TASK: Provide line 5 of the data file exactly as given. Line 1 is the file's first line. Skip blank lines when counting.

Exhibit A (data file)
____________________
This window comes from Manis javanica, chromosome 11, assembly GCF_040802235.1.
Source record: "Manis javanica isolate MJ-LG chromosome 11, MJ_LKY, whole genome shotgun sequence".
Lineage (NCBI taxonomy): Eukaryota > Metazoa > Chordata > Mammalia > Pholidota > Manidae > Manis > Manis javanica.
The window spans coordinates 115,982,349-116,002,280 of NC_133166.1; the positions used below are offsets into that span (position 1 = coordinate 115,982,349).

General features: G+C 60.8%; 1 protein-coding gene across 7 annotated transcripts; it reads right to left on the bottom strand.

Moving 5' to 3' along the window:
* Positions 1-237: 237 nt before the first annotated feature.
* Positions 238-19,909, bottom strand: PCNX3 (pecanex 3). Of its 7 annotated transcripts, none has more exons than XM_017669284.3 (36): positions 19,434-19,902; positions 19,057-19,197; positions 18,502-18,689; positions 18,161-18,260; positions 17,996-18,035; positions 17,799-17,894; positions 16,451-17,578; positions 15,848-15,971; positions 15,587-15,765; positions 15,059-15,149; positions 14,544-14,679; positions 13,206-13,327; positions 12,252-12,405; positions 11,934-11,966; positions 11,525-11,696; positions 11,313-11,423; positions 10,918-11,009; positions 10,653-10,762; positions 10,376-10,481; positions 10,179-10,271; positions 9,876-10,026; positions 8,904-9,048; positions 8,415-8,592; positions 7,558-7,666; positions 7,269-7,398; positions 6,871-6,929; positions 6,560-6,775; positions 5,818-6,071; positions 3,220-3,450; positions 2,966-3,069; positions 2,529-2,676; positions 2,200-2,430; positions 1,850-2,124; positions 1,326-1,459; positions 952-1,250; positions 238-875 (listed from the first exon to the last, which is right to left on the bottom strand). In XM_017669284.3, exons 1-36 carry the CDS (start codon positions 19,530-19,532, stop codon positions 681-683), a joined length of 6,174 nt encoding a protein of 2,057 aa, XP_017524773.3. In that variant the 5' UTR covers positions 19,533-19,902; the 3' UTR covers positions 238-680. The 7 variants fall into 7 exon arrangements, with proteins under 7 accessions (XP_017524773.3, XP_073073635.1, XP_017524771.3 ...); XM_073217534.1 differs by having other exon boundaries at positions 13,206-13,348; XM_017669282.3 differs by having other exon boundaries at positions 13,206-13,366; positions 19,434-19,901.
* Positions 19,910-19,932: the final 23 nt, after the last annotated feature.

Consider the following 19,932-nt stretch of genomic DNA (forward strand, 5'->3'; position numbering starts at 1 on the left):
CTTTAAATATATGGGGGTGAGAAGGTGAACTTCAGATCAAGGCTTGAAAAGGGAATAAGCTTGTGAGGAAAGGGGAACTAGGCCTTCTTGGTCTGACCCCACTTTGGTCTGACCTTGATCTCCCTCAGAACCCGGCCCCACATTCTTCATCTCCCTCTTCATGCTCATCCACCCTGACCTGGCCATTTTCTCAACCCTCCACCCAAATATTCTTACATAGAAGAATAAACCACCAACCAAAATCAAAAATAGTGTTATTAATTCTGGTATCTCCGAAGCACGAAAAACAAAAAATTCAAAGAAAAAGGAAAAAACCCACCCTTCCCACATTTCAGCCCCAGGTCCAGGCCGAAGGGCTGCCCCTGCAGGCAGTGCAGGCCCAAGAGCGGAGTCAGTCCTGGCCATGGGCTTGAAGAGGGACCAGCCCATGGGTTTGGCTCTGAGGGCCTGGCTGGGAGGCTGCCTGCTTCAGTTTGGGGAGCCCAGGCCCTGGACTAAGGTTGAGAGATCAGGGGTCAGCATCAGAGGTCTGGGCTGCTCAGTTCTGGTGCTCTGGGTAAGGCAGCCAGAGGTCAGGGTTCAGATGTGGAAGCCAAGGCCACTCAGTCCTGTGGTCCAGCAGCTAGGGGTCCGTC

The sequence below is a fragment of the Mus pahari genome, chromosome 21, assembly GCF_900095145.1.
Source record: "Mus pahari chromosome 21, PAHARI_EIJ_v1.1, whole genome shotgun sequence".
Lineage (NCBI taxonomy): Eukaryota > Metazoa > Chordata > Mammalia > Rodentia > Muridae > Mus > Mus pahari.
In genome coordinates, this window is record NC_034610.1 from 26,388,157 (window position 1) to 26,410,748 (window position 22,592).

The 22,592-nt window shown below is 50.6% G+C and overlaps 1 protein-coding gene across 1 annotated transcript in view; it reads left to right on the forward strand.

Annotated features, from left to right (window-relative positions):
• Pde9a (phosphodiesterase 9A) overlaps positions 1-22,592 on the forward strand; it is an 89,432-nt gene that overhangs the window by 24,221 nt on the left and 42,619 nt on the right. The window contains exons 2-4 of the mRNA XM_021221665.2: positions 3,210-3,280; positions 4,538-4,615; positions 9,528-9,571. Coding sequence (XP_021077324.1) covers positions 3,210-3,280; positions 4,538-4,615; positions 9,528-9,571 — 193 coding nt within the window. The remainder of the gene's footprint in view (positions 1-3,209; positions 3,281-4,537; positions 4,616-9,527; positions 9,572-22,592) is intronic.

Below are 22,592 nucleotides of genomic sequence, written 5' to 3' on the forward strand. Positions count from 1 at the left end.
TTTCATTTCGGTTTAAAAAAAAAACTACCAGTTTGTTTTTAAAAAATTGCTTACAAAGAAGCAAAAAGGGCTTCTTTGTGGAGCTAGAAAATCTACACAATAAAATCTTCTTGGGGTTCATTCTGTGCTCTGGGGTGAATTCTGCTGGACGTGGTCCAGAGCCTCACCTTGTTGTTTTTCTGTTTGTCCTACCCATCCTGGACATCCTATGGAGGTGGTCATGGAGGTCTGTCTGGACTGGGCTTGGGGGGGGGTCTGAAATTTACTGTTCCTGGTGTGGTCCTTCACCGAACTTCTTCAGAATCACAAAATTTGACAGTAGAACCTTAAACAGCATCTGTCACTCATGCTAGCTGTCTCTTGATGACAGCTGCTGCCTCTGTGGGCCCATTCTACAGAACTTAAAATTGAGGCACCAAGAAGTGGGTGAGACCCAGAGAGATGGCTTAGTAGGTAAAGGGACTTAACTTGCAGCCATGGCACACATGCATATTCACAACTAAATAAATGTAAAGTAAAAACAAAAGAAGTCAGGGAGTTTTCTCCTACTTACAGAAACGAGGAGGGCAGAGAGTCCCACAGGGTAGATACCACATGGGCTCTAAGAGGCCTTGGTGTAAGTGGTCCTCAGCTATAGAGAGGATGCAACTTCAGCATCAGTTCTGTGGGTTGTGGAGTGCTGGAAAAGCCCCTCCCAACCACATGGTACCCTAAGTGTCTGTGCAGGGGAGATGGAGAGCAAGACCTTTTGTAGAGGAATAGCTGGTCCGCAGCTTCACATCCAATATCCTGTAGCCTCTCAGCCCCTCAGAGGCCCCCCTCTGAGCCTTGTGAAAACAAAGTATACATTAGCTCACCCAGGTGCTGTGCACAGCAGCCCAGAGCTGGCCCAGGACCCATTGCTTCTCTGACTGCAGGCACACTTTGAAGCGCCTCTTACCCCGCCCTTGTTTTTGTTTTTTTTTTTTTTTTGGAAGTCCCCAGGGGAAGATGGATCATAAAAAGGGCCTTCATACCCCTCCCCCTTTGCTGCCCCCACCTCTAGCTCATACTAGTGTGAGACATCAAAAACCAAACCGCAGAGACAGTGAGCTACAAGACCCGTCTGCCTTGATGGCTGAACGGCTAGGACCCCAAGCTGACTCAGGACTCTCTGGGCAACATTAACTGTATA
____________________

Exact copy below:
General features: G+C 60.8%; 1 protein-coding gene across 7 annotated transcripts; it reads right to left on the bottom strand.